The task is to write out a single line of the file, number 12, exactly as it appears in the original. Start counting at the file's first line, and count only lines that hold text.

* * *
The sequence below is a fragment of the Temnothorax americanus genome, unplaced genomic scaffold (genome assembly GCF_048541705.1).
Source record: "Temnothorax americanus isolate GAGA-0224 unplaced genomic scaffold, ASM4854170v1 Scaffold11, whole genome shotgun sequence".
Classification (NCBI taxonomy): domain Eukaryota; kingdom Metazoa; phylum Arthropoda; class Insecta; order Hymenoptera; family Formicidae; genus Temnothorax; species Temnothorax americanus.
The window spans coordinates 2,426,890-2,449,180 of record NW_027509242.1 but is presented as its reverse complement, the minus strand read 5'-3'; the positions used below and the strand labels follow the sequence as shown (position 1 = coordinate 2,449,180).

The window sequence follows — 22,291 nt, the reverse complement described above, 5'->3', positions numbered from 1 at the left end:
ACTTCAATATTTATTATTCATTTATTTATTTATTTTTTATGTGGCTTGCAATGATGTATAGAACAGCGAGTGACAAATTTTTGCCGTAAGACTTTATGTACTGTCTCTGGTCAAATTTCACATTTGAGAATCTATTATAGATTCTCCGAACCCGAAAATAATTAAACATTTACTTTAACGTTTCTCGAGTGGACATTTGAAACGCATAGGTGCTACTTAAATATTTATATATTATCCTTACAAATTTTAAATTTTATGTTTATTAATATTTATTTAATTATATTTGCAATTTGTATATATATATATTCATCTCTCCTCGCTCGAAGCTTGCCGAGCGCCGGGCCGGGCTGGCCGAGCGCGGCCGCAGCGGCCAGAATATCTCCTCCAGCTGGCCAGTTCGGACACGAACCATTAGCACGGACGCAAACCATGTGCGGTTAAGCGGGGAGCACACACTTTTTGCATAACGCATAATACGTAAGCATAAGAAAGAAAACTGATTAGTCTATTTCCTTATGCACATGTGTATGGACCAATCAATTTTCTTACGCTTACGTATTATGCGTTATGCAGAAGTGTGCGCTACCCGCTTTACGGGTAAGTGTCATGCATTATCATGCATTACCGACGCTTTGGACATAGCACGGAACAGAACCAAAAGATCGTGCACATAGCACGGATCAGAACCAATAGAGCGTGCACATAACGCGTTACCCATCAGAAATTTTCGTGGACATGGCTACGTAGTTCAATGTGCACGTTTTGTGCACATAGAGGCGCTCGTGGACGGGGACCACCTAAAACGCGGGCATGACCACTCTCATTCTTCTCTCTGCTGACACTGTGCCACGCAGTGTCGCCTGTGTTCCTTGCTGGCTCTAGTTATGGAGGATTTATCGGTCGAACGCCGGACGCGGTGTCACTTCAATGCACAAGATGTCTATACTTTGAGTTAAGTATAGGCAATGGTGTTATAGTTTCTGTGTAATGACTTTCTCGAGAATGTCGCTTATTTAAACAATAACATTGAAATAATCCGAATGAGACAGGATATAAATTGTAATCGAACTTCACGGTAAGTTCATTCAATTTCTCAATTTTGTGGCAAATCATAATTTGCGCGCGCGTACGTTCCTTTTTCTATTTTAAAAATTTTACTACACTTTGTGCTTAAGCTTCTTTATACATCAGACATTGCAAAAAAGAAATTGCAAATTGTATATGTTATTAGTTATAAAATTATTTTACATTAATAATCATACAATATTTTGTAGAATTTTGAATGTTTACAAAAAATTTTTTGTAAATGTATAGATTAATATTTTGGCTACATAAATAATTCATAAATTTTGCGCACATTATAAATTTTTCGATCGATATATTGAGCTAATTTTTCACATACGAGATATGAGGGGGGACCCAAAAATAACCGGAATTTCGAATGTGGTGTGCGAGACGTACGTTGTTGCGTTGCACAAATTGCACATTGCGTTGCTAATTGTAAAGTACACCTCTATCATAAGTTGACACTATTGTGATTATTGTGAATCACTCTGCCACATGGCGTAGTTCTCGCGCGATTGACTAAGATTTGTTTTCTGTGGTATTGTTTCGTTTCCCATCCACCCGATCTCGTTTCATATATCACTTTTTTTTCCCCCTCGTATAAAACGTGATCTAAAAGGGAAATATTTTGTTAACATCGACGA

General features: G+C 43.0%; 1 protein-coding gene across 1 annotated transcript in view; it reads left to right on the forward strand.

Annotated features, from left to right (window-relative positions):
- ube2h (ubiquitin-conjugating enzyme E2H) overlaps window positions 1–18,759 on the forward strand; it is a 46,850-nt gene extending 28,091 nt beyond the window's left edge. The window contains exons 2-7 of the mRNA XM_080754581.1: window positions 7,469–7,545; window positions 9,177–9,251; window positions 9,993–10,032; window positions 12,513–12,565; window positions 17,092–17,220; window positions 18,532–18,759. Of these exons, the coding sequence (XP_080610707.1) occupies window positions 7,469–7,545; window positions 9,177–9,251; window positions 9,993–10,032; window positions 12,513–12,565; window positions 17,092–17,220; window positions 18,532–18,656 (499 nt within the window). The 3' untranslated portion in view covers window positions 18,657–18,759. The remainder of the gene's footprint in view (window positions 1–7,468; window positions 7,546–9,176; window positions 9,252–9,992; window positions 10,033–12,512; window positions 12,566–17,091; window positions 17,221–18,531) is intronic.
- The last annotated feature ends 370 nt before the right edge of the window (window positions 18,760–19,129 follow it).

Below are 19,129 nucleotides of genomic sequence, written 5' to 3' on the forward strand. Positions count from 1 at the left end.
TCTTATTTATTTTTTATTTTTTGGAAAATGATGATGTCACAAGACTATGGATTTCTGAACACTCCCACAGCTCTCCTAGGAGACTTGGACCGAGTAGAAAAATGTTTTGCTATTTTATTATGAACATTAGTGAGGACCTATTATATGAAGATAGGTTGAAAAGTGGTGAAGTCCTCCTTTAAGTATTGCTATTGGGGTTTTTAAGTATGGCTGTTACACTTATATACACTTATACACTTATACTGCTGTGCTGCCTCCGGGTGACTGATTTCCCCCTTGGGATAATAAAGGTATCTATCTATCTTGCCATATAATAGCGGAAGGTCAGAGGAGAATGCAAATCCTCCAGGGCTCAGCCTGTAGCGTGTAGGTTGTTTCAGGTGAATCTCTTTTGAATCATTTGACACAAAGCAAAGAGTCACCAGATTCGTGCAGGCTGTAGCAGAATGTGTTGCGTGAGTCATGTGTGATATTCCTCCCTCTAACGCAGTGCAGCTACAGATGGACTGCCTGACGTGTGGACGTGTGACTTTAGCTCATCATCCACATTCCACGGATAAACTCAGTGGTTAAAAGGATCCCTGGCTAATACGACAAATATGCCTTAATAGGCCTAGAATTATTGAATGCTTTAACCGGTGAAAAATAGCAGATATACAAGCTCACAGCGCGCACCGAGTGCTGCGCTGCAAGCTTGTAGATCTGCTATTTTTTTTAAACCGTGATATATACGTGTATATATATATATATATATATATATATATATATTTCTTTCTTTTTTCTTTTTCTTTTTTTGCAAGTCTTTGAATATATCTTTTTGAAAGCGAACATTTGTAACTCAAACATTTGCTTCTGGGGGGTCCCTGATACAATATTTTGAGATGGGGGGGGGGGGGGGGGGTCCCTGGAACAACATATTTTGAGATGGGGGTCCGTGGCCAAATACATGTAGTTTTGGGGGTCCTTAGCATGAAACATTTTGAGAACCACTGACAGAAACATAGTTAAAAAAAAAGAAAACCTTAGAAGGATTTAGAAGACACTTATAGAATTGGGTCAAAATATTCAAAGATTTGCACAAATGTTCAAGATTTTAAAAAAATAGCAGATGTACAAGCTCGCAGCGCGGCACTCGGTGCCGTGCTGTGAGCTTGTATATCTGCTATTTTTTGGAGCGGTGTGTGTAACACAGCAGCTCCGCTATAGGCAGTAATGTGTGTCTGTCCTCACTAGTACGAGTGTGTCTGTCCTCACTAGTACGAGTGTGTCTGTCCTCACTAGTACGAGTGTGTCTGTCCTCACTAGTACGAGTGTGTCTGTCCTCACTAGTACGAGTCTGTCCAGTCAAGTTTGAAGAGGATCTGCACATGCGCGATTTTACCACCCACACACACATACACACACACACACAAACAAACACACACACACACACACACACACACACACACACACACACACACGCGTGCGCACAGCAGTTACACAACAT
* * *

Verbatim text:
TCTTATTTATTTTTTATTTTTTGGAAAATGATGATGTCACAAGACTATGGATTTCTGAACACTCCCACAGCTCTCCTAGGAGACTTGGACCGAGTAGAAAAATGTTTTGCTATTTTATTATGAACATTAGTGAGGACCTATTATATGAAGATAGGTTGAAAAGTGGTGAAGTCCTCCTTTAAGTATTGCTATTGGGGTTTTTAAGTATGGCTGTTACACTTATATACACTTATACACTTATACTGCTGTGCTGCCTCCGGGTGACTGATTTCCCCCTTGGGATAATAAAGGTATCTATCTATCTTGCCATATAATAGCGGAAGGTCAGAGGAGAATGCAAATCCTCCAGGGCTCAGCCTGTAGCGTGTAGGTTGTTTCAGGTGAATCTCTTTTGAATCATTTGACACAAAGCAAAGAGTCACCAGATTCGTGCAGGCTGTAGCAGAATGTGTTGCGTGAGTCATGTGTGATATTCCTCCCTCTAACGCAGTGCAGCTACAGATGGACTGCCTGACGTGTGGACGTGTGACTTTAGCTCATCATCCACATTCCACGGATAAACTCAGTGGTTAAAAGGATCCCTGGCTAATACGACAAATATGCCTTAATAGGCCTAGAATTATTGAATGCTTTAACCGGTGAAAAATAGCAGATATACAAGCTCACAGCGCGCACCGAGTGCTGCGCTGCAAGCTTGTAGATCTGCTATTTTTTTTAAACCGTGATATATACGTGTATATATATATATATATATATATATATATATATTTCTTTCTTTTTTCTTTTTCTTTTTTTGCAAGTCTTTGAATATATCTTTTTGAAAGCGAACATTTGTAACTCAAACATTTGCTTCTGGGGGGTCCCTGATACAATATTTTGAGATGGGGGGGGGGGGGGGGGGTCCCTGGAACAACATATTTTGAGATGGGGGTCCGTGGCCAAATACATGTAGTTTTGGGGGTCCTTAGCATGAAACATTTTGAGAACCACTGACAGAAACATAGTTAAAAAAAAAGAAAACCTTAGAAGGATTTAGAAGACACTTATAGAATTGGGTCAAAATATTCAAAGATTTGCACAAATGTTCAAGATTTTAAAAAAATAGCAGATGTACAAGCTCGCAGCGCGGCACTCGGTGCCGTGCTGTGAGCTTGTATATCTGCTATTTTTTGGAGCGGTGTGTGTAACACAGCAGCTCCGCTATAGGCAGTAATGTGTGTCTGTCCTCACTAGTACGAGTGTGTCTGTCCTCACTAGTACGAGTGTGTCTGTCCTCACTAGTACGAGTGTGTCTGTCCTCACTAGTACGAGTGTGTCTGTCCTCACTAGTACGAGTCTGTCCAGTCAAGTTTGAAGAGGATCTGCACATGCGCGATTTTACCACCCACACACACATACACACACACACACAAACAAACACACACACACACACACACACACACACACACACACACACACACGCGTGCGCACAGCAGTTACACAACAT